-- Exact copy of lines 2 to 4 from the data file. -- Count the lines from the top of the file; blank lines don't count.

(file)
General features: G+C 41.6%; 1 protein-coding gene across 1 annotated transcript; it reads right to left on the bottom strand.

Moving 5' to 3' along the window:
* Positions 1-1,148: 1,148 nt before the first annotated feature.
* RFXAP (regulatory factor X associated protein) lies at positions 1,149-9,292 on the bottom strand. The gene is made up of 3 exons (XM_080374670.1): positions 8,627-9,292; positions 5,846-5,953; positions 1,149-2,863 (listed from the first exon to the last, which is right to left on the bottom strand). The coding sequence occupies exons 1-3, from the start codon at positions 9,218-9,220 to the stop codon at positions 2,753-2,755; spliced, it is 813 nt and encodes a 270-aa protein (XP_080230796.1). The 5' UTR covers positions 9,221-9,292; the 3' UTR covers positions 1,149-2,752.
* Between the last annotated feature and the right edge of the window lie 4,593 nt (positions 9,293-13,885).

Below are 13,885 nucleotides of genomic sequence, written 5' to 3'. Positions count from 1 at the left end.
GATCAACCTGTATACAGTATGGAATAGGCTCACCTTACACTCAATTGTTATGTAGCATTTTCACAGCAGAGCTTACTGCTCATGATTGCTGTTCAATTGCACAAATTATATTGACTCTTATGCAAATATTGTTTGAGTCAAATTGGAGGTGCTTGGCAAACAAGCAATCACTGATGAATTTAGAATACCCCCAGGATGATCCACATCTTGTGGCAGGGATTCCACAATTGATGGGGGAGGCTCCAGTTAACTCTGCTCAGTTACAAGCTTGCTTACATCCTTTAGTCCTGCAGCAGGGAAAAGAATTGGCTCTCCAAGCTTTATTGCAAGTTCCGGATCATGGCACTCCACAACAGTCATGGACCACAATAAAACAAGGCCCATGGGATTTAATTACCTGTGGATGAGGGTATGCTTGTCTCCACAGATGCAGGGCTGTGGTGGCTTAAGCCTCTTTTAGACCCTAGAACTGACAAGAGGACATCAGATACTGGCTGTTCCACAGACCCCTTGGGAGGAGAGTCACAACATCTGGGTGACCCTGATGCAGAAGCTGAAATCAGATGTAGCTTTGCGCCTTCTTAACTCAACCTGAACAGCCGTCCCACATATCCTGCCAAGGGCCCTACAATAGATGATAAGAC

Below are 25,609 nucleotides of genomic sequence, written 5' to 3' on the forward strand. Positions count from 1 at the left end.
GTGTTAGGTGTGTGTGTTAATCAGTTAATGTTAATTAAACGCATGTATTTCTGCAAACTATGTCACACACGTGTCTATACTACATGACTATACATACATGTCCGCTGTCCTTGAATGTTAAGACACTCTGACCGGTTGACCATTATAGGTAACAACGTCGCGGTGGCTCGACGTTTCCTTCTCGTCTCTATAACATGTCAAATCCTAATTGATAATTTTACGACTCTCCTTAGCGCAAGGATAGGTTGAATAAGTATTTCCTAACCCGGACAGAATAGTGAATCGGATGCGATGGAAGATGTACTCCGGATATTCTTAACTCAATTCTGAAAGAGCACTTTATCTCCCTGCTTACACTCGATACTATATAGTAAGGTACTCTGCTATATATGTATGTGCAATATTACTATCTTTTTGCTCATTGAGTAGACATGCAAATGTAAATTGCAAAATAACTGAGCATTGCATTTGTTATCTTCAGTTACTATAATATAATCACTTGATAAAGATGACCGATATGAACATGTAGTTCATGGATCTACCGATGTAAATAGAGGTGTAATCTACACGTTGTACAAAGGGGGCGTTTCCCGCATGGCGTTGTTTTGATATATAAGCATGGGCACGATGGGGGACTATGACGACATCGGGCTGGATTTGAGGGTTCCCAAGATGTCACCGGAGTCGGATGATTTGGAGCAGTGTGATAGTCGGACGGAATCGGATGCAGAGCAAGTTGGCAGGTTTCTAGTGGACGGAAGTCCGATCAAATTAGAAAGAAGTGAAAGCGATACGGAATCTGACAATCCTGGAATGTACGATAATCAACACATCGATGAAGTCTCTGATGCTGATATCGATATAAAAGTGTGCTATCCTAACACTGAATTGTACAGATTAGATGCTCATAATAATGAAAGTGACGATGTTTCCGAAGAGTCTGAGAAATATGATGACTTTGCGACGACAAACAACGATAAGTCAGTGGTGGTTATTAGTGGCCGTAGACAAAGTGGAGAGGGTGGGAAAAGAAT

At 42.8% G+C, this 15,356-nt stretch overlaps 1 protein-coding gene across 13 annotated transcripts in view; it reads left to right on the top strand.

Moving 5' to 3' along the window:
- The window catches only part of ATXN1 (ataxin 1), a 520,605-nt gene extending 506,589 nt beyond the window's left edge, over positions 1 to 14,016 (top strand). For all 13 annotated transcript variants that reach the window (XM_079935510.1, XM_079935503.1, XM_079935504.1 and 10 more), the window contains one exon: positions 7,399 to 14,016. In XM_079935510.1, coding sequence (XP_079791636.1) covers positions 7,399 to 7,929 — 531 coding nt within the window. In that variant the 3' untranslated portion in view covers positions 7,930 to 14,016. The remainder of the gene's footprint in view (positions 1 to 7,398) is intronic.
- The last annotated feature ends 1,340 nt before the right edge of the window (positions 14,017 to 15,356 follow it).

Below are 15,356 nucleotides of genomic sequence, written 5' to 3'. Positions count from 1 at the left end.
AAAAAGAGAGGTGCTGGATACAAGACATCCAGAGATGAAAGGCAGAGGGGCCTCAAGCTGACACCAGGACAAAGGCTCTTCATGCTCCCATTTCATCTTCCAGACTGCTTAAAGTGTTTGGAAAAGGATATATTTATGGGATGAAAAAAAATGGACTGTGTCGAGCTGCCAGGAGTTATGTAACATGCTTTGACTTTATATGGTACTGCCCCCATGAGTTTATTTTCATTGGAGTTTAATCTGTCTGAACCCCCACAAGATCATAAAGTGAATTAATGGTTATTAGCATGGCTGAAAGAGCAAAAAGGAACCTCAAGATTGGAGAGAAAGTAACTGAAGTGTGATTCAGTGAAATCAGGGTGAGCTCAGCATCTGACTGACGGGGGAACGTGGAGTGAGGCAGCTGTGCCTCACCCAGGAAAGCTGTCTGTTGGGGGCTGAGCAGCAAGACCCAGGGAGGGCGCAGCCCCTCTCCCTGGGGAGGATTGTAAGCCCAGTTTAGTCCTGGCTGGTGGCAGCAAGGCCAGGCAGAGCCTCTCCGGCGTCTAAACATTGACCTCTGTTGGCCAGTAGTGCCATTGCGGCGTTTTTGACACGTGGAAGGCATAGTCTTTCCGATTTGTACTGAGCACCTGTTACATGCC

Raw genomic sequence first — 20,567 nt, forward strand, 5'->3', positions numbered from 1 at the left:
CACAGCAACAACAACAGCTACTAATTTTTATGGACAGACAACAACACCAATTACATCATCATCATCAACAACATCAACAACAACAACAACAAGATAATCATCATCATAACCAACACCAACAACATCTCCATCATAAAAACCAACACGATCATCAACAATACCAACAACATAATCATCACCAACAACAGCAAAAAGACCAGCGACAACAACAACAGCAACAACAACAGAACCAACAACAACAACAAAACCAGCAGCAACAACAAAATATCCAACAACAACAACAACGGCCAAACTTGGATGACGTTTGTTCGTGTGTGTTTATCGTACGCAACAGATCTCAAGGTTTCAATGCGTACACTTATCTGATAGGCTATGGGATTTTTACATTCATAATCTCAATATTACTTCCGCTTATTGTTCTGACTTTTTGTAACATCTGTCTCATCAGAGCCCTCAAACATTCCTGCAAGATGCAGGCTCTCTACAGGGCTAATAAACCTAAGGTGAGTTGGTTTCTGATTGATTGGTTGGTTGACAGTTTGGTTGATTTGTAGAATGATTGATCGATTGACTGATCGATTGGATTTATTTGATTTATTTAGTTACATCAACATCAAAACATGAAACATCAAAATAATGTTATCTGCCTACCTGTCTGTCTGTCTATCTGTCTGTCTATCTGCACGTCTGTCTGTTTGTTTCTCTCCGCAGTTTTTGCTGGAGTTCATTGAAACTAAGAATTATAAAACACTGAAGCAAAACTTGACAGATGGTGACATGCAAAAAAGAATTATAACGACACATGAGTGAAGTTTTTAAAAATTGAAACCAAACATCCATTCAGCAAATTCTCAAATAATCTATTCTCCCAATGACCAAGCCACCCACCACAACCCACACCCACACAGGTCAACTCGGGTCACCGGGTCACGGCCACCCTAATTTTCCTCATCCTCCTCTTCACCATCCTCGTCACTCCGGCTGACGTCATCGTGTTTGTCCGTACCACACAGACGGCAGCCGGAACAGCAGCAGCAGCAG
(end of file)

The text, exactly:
Moving 5' to 3' along the window:
* Positions 1-1,148: 1,148 nt before the first annotated feature.
* RFXAP (regulatory factor X associated protein) lies at positions 1,149-9,292 on the bottom strand. The gene is made up of 3 exons (XM_080374670.1): positions 8,627-9,292; positions 5,846-5,953; positions 1,149-2,863 (listed from the first exon to the last, which is right to left on the bottom strand). The coding sequence occupies exons 1-3, from the start codon at positions 9,218-9,220 to the stop codon at positions 2,753-2,755; spliced, it is 813 nt and encodes a 270-aa protein (XP_080230796.1). The 5' UTR covers positions 9,221-9,292; the 3' UTR covers positions 1,149-2,752.